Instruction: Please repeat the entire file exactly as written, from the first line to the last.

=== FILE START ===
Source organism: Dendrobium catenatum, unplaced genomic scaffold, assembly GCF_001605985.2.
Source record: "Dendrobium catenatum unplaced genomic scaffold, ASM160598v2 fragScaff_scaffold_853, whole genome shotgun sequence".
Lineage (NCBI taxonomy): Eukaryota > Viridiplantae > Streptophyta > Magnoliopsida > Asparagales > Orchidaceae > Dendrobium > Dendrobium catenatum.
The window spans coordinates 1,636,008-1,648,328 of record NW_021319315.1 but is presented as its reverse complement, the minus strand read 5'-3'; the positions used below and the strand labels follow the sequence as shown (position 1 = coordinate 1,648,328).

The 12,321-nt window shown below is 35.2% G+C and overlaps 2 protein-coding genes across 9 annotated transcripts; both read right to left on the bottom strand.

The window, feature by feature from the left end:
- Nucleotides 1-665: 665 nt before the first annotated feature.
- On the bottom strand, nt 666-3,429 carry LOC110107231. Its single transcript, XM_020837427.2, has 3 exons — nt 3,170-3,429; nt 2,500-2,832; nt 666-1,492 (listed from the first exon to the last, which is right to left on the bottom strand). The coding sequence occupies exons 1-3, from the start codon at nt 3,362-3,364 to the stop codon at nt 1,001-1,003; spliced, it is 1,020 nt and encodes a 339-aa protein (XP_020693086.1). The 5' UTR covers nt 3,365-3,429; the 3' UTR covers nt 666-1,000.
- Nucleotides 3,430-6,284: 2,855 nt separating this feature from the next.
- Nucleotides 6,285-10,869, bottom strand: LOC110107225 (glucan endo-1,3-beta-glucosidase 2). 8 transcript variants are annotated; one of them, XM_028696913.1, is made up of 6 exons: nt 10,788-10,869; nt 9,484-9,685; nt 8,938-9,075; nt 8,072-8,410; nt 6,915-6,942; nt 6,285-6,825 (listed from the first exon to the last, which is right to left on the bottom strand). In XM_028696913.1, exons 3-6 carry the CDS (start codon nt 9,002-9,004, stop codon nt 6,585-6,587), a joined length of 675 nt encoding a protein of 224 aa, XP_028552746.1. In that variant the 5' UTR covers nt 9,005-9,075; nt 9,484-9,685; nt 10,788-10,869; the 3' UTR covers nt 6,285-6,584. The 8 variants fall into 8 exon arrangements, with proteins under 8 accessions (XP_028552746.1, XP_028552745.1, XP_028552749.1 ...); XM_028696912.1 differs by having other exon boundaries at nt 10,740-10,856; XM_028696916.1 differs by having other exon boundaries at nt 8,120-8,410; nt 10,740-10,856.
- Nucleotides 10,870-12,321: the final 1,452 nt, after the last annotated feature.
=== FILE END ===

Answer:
Source organism: Dendrobium catenatum, unplaced genomic scaffold, assembly GCF_001605985.2.
Source record: "Dendrobium catenatum unplaced genomic scaffold, ASM160598v2 fragScaff_scaffold_853, whole genome shotgun sequence".
Lineage (NCBI taxonomy): Eukaryota > Viridiplantae > Streptophyta > Magnoliopsida > Asparagales > Orchidaceae > Dendrobium > Dendrobium catenatum.
The window spans coordinates 1,636,008-1,648,328 of record NW_021319315.1 but is presented as its reverse complement, the minus strand read 5'-3'; the positions used below and the strand labels follow the sequence as shown (position 1 = coordinate 1,648,328).

The 12,321-nt window shown below is 35.2% G+C and overlaps 2 protein-coding genes across 9 annotated transcripts; both read right to left on the bottom strand.

The window, feature by feature from the left end:
- Nucleotides 1-665: 665 nt before the first annotated feature.
- On the bottom strand, nt 666-3,429 carry LOC110107231. Its single transcript, XM_020837427.2, has 3 exons — nt 3,170-3,429; nt 2,500-2,832; nt 666-1,492 (listed from the first exon to the last, which is right to left on the bottom strand). The coding sequence occupies exons 1-3, from the start codon at nt 3,362-3,364 to the stop codon at nt 1,001-1,003; spliced, it is 1,020 nt and encodes a 339-aa protein (XP_020693086.1). The 5' UTR covers nt 3,365-3,429; the 3' UTR covers nt 666-1,000.
- Nucleotides 3,430-6,284: 2,855 nt separating this feature from the next.
- Nucleotides 6,285-10,869, bottom strand: LOC110107225 (glucan endo-1,3-beta-glucosidase 2). 8 transcript variants are annotated; one of them, XM_028696913.1, is made up of 6 exons: nt 10,788-10,869; nt 9,484-9,685; nt 8,938-9,075; nt 8,072-8,410; nt 6,915-6,942; nt 6,285-6,825 (listed from the first exon to the last, which is right to left on the bottom strand). In XM_028696913.1, exons 3-6 carry the CDS (start codon nt 9,002-9,004, stop codon nt 6,585-6,587), a joined length of 675 nt encoding a protein of 224 aa, XP_028552746.1. In that variant the 5' UTR covers nt 9,005-9,075; nt 9,484-9,685; nt 10,788-10,869; the 3' UTR covers nt 6,285-6,584. The 8 variants fall into 8 exon arrangements, with proteins under 8 accessions (XP_028552746.1, XP_028552745.1, XP_028552749.1 ...); XM_028696912.1 differs by having other exon boundaries at nt 10,740-10,856; XM_028696916.1 differs by having other exon boundaries at nt 8,120-8,410; nt 10,740-10,856.
- Nucleotides 10,870-12,321: the final 1,452 nt, after the last annotated feature.